Signs normally meant to relay traffic-related information have been switched over to urge Nevadans to be safe during the statewide shutdown caused by the pandemic.
With the COVID-19 pandemic affecting all portions of life across the world, one thing that will keep on moving are road projects.
After several months of delays, the dynamic messaging boards along Interstate 15 and U.S. Highway 95 are ready to go live.
After writing about Las Vegas-based Allegiant Air and its no-fee deal, the Road Warrior turned into a de facto customer service rep for the airline.
The Las Vegas Monorail plans to be carrying a lot of locals and visitors to the Caesars Forum for the NFL Draft, with train frequency approximately every 4 minutes.
A UNLV study found drivers of higher-priced cars were less likely to stop for a pedestrian at a mid-block crosswalk with flashing lights than a driver in a less expensive vehicle.
As Oct. 1 creeps closer Nevada residents who haven’t gotten their Real ID are urged to step on it to avoid possible long lines.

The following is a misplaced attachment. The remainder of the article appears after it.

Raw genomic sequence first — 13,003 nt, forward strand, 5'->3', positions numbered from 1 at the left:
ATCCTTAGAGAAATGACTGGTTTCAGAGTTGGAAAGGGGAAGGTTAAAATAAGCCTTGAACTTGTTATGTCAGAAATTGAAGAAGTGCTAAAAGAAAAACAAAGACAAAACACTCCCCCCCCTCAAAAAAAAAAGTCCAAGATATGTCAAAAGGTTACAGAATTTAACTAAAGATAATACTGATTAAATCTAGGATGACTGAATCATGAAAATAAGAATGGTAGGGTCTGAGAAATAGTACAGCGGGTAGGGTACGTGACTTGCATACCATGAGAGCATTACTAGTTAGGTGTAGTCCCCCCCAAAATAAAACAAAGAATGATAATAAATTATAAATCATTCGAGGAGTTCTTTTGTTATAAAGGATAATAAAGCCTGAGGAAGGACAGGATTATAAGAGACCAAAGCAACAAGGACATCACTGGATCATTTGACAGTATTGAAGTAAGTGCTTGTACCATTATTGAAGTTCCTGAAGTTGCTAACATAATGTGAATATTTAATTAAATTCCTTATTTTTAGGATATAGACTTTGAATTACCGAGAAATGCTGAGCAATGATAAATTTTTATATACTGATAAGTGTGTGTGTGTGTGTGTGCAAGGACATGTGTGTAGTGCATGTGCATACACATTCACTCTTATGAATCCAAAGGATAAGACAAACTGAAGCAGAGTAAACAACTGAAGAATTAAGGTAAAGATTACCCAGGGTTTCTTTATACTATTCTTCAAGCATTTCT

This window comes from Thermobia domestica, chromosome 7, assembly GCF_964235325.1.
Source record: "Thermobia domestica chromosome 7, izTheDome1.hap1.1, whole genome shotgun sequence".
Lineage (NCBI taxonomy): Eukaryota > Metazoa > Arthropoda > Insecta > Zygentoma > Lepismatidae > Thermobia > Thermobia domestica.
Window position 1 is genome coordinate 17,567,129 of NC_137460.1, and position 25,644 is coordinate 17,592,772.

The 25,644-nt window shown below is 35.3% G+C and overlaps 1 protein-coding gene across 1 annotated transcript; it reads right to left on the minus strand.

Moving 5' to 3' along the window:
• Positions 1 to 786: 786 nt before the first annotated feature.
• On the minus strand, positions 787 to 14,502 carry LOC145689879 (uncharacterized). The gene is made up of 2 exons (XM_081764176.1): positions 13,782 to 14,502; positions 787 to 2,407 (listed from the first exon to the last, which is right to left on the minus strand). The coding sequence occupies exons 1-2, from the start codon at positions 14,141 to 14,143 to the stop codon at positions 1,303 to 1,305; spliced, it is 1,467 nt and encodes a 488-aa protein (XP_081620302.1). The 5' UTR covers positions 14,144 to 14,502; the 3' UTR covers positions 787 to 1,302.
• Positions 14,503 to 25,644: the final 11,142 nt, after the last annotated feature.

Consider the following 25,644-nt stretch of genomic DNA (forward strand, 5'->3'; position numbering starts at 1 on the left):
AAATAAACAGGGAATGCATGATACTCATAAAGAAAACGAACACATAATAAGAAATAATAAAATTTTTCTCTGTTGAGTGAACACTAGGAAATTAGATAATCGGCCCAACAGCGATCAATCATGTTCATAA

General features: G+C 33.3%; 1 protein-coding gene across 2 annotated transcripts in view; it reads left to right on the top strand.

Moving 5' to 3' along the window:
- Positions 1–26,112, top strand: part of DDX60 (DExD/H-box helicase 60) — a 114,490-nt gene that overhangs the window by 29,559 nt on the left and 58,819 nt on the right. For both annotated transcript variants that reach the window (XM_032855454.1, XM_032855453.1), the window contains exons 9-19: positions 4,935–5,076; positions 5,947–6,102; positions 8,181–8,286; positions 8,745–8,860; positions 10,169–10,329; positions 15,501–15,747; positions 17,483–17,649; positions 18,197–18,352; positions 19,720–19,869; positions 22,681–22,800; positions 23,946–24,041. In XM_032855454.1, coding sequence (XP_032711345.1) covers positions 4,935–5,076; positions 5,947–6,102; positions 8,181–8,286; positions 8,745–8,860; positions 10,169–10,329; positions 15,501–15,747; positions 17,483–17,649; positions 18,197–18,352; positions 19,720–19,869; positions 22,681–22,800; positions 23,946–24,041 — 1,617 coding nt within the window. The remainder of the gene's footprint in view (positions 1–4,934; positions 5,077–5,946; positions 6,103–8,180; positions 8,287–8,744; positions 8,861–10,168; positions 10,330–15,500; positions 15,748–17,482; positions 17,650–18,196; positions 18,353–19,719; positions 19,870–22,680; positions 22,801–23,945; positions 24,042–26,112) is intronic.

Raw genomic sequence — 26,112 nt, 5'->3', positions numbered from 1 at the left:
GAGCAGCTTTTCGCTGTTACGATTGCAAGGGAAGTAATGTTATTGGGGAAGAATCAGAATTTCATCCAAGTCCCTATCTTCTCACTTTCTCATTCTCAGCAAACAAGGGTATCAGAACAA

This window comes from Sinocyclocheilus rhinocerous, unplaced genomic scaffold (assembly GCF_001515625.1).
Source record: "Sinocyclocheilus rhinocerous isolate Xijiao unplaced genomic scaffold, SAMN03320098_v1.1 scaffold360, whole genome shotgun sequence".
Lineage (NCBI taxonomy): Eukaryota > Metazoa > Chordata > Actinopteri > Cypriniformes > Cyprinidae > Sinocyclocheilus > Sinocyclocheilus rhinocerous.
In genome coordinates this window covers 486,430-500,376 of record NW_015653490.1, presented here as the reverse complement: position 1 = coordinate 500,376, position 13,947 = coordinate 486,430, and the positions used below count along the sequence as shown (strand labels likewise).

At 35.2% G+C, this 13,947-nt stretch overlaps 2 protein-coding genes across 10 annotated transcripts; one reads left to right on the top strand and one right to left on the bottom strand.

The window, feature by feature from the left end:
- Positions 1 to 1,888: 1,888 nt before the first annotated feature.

Systemwide fixed-route ridership overall jumped 1.1 percent, with 65 million boarding seen last year.
The Regional Transportation of Southern Nevada’s comprehensive Las Vegas valley wide mobility plan is nearing its final stop.
A vital access road that links about every portion of town and in turn sees daily traffic snarls is set for another round of widening.
Nevada received a failing grade for on the latest state road report card based off 16 essential traffic safety laws.
A $65 million road project will connect Valley View and Harmon over railroad tracks behind the Las Vegas Strip.
Voxx International’s SOLO (Save Our Loved Ones) life sensing technology can be used to alert a driver if they’ve left a child or pet behind in a vehicle.
Aside from being tasked with planning and creating new highways, the Nevada Department of Transportation is also responsible for keeping the roads clean and flowing smoothly.
Although new regulations went into effect Oct. 1, giving a reminder ahead of the new year could prove useful for Las Vegas Valley drivers, to ensure they’re following the law.